“What if our religion was each other. If our practice was our life. If prayer, our words. What if the temple was the Earth. If forests were our church. If holy water–the rivers, lakes, and ocean. What if meditation was our relationships. If the teacher was life. If wisdom was self-knowledge. If love was the center of our being.” Ganga White, teacher and exponent of Yoga and founder of White Lotus, a Yoga center and retreat house in Santa Barbara, CA

“Every pair of eyes facing you has probably experienced something you could not endure.” Lucille Clifton

OPPORTUNITY KNOCKS FOR SCIENCE FICTION AND FANTASY POETS; RAY BRADBURY READS HIS POEM “IF ONLY WE HAD TALLER BEEN”

“Today we live in a society in which spurious realities are manufactured by the media, by governments, by big corporations, by religious groups, political groups… So I ask, in my writing, What is real? Because unceasingly we are bombarded with pseudo-realities manufactured by very sophisticated people using very sophisticated electronic mechanisms. I do not distrust their motives; I distrust their power. They have a lot of it. And it is an astonishing power: that of creating whole universes, universes of the mind. I ought to know. I do the same thing.”  Philip K. Dick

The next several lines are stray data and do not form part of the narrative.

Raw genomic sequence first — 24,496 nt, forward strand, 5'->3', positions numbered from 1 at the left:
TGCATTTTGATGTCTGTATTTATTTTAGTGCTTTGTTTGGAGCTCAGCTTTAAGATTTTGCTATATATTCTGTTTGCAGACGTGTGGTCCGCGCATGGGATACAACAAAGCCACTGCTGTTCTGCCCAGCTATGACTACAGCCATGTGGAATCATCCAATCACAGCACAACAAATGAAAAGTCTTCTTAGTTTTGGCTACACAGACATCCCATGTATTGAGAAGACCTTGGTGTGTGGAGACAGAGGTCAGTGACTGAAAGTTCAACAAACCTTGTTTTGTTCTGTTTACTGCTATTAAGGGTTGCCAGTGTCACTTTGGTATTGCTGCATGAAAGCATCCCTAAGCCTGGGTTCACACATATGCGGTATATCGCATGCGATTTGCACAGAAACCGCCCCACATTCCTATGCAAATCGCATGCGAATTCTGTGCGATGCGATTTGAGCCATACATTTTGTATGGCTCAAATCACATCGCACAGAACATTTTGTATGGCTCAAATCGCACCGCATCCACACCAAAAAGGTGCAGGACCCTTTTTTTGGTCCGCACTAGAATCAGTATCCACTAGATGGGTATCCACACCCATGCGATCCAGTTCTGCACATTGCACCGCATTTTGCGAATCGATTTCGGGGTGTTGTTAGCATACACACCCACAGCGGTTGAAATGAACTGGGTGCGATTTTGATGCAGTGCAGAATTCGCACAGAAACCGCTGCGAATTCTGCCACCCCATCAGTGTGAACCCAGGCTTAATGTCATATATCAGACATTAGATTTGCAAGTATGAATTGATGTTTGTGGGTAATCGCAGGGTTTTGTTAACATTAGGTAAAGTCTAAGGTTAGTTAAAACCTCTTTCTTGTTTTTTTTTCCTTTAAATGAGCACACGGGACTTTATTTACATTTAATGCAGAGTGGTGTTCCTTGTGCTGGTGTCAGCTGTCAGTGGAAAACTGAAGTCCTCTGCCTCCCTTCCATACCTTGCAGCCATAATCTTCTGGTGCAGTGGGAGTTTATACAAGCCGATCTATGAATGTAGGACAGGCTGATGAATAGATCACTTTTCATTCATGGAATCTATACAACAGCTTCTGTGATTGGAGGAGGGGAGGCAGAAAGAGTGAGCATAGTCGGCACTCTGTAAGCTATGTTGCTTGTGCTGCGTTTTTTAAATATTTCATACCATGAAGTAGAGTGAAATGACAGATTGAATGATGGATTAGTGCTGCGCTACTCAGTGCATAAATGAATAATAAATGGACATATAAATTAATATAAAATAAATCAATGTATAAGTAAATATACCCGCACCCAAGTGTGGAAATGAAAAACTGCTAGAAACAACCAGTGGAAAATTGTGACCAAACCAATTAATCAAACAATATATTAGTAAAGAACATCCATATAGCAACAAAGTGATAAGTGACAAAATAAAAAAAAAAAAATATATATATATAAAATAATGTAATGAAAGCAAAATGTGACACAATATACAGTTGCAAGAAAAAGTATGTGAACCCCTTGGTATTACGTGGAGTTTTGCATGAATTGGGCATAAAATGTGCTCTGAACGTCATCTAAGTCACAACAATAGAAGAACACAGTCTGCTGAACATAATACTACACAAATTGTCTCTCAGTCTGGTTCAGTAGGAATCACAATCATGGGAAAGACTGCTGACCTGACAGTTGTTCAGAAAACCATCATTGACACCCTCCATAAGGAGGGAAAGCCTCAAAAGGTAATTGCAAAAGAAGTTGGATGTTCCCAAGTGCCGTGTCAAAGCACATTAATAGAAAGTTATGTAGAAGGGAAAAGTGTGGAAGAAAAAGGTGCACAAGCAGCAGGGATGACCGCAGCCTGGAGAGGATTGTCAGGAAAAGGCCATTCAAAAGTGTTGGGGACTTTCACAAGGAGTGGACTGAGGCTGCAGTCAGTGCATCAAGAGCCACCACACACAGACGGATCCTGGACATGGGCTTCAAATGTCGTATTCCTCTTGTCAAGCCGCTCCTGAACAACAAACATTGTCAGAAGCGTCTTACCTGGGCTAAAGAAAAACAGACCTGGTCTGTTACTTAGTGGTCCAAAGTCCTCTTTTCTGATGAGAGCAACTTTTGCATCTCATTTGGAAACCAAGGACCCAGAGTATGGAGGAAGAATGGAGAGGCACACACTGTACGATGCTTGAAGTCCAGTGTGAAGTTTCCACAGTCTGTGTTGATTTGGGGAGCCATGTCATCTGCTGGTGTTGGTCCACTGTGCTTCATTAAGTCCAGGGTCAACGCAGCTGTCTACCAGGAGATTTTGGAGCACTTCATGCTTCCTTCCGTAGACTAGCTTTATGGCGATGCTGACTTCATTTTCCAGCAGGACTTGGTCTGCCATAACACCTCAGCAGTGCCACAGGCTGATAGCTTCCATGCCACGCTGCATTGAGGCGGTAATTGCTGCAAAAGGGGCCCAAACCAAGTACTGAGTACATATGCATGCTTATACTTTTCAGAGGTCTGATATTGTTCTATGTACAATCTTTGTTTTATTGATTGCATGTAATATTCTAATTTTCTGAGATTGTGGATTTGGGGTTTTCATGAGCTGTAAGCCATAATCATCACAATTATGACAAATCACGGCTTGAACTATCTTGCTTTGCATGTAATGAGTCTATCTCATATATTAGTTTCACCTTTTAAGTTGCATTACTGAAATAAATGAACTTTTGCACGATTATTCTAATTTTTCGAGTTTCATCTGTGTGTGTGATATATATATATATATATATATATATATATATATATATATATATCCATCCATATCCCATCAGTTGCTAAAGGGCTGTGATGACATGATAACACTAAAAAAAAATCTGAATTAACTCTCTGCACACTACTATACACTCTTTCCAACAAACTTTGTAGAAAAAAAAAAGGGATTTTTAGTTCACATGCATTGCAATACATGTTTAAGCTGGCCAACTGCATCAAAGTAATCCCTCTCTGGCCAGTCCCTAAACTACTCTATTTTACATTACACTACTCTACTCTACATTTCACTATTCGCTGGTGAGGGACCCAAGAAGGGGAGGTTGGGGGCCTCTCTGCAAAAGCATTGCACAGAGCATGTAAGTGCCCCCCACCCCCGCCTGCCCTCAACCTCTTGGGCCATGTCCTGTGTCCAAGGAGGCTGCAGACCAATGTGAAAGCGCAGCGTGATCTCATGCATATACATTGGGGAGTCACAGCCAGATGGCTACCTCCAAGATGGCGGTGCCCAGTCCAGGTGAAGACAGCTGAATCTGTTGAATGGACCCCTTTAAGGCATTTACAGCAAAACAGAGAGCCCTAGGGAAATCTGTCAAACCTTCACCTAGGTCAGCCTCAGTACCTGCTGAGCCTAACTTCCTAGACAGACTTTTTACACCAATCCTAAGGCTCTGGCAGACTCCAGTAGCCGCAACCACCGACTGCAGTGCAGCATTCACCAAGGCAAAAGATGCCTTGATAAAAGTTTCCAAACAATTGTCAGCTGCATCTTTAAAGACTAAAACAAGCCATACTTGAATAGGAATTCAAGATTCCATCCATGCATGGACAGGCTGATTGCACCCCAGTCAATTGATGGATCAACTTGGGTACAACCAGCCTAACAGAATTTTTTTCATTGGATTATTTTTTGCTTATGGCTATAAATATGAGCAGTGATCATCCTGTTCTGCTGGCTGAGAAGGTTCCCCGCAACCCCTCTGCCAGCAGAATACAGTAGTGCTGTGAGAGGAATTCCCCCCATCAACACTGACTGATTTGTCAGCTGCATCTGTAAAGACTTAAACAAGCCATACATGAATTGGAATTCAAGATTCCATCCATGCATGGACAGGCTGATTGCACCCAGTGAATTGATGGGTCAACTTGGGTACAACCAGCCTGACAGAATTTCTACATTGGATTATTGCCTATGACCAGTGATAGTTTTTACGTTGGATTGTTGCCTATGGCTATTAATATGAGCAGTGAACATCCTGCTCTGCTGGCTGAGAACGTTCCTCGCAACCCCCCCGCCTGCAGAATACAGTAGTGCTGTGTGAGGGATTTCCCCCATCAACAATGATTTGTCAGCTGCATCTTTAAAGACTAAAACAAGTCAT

“Speculative poetry is poetry which falls within the genres of science fiction, fantasy, and supernatural horror, plus some related genres such as magic realism, metafiction, and fabulation. It is not easy to give precise definitions, partly because many of these genres are framed in term of fiction rather than poetry.” The Science Fiction & Fantasy Poetry Assciation

EnLIGHTEN is a print magazine of speculative poetry, illustrations, articles and reviews that is published twice-a-year. Submission guidelines are HERE.

MITHILA REVIEW, an international journal of science fiction and fantasy, publishes speculative fiction and poetry. Guidelines HERE.

MYTHIC DELIRIUM BOOKS is a small independent press that publishes speculative poetry and fiction journal and books. Details HERE.